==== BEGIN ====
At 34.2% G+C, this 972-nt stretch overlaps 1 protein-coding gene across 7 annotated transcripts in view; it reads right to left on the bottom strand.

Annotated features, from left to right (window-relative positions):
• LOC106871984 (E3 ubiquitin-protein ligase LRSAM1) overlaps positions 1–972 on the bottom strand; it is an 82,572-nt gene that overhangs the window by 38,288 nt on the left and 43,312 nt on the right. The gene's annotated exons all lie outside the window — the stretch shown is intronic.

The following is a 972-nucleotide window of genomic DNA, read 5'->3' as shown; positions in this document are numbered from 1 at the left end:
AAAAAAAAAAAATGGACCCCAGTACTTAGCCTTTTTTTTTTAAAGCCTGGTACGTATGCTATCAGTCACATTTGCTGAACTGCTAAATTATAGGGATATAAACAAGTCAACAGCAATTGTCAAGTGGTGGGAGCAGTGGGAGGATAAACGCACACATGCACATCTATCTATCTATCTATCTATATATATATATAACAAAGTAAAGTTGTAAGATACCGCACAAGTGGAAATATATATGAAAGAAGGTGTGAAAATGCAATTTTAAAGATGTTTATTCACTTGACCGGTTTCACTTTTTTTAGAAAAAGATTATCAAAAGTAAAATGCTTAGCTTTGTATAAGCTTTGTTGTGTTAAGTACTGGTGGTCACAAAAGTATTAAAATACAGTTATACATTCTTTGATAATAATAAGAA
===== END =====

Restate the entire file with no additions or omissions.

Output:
At 34.2% G+C, this 972-nt stretch overlaps 1 protein-coding gene across 7 annotated transcripts in view; it reads right to left on the bottom strand.

Annotated features, from left to right (window-relative positions):
• LOC106871984 (E3 ubiquitin-protein ligase LRSAM1) overlaps positions 1–972 on the bottom strand; it is an 82,572-nt gene that overhangs the window by 38,288 nt on the left and 43,312 nt on the right. The gene's annotated exons all lie outside the window — the stretch shown is intronic.

The following is a 972-nucleotide window of genomic DNA, read 5'->3' as shown; positions in this document are numbered from 1 at the left end:
AAAAAAAAAAAATGGACCCCAGTACTTAGCCTTTTTTTTTTAAAGCCTGGTACGTATGCTATCAGTCACATTTGCTGAACTGCTAAATTATAGGGATATAAACAAGTCAACAGCAATTGTCAAGTGGTGGGAGCAGTGGGAGGATAAACGCACACATGCACATCTATCTATCTATCTATCTATATATATATATAACAAAGTAAAGTTGTAAGATACCGCACAAGTGGAAATATATATGAAAGAAGGTGTGAAAATGCAATTTTAAAGATGTTTATTCACTTGACCGGTTTCACTTTTTTTAGAAAAAGATTATCAAAAGTAAAATGCTTAGCTTTGTATAAGCTTTGTTGTGTTAAGTACTGGTGGTCACAAAAGTATTAAAATACAGTTATACATTCTTTGATAATAATAAGAA